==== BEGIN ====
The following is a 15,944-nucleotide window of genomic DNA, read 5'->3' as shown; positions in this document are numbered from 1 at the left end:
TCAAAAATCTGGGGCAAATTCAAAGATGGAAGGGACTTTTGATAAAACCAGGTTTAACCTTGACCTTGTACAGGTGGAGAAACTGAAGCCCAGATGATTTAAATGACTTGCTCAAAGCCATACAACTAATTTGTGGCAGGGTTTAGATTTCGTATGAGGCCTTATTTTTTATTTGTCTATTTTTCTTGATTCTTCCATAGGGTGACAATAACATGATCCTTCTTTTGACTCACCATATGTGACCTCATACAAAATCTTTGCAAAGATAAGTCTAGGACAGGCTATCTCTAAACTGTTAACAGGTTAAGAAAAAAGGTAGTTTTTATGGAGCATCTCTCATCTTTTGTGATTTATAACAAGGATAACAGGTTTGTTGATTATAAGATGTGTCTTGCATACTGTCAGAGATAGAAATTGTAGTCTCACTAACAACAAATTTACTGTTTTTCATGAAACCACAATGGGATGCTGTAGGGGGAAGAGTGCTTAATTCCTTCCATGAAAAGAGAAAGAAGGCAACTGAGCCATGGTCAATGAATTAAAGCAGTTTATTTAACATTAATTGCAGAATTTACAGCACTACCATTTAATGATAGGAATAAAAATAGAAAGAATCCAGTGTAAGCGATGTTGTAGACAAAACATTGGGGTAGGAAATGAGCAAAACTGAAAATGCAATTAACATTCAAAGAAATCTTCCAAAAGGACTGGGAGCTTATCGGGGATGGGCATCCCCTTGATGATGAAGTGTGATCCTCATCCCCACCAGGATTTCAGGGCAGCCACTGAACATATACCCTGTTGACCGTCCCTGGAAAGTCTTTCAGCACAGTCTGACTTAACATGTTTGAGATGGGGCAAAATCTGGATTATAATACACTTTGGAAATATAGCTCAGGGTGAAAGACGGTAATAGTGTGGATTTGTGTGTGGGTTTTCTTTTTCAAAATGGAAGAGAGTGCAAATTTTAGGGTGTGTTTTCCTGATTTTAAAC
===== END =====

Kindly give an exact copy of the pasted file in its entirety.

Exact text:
The following is a 15,944-nucleotide window of genomic DNA, read 5'->3' as shown; positions in this document are numbered from 1 at the left end:
TCAAAAATCTGGGGCAAATTCAAAGATGGAAGGGACTTTTGATAAAACCAGGTTTAACCTTGACCTTGTACAGGTGGAGAAACTGAAGCCCAGATGATTTAAATGACTTGCTCAAAGCCATACAACTAATTTGTGGCAGGGTTTAGATTTCGTATGAGGCCTTATTTTTTATTTGTCTATTTTTCTTGATTCTTCCATAGGGTGACAATAACATGATCCTTCTTTTGACTCACCATATGTGACCTCATACAAAATCTTTGCAAAGATAAGTCTAGGACAGGCTATCTCTAAACTGTTAACAGGTTAAGAAAAAAGGTAGTTTTTATGGAGCATCTCTCATCTTTTGTGATTTATAACAAGGATAACAGGTTTGTTGATTATAAGATGTGTCTTGCATACTGTCAGAGATAGAAATTGTAGTCTCACTAACAACAAATTTACTGTTTTTCATGAAACCACAATGGGATGCTGTAGGGGGAAGAGTGCTTAATTCCTTCCATGAAAAGAGAAAGAAGGCAACTGAGCCATGGTCAATGAATTAAAGCAGTTTATTTAACATTAATTGCAGAATTTACAGCACTACCATTTAATGATAGGAATAAAAATAGAAAGAATCCAGTGTAAGCGATGTTGTAGACAAAACATTGGGGTAGGAAATGAGCAAAACTGAAAATGCAATTAACATTCAAAGAAATCTTCCAAAAGGACTGGGAGCTTATCGGGGATGGGCATCCCCTTGATGATGAAGTGTGATCCTCATCCCCACCAGGATTTCAGGGCAGCCACTGAACATATACCCTGTTGACCGTCCCTGGAAAGTCTTTCAGCACAGTCTGACTTAACATGTTTGAGATGGGGCAAAATCTGGATTATAATACACTTTGGAAATATAGCTCAGGGTGAAAGACGGTAATAGTGTGGATTTGTGTGTGGGTTTTCTTTTTCAAAATGGAAGAGAGTGCAAATTTTAGGGTGTGTTTTCCTGATTTTAAAC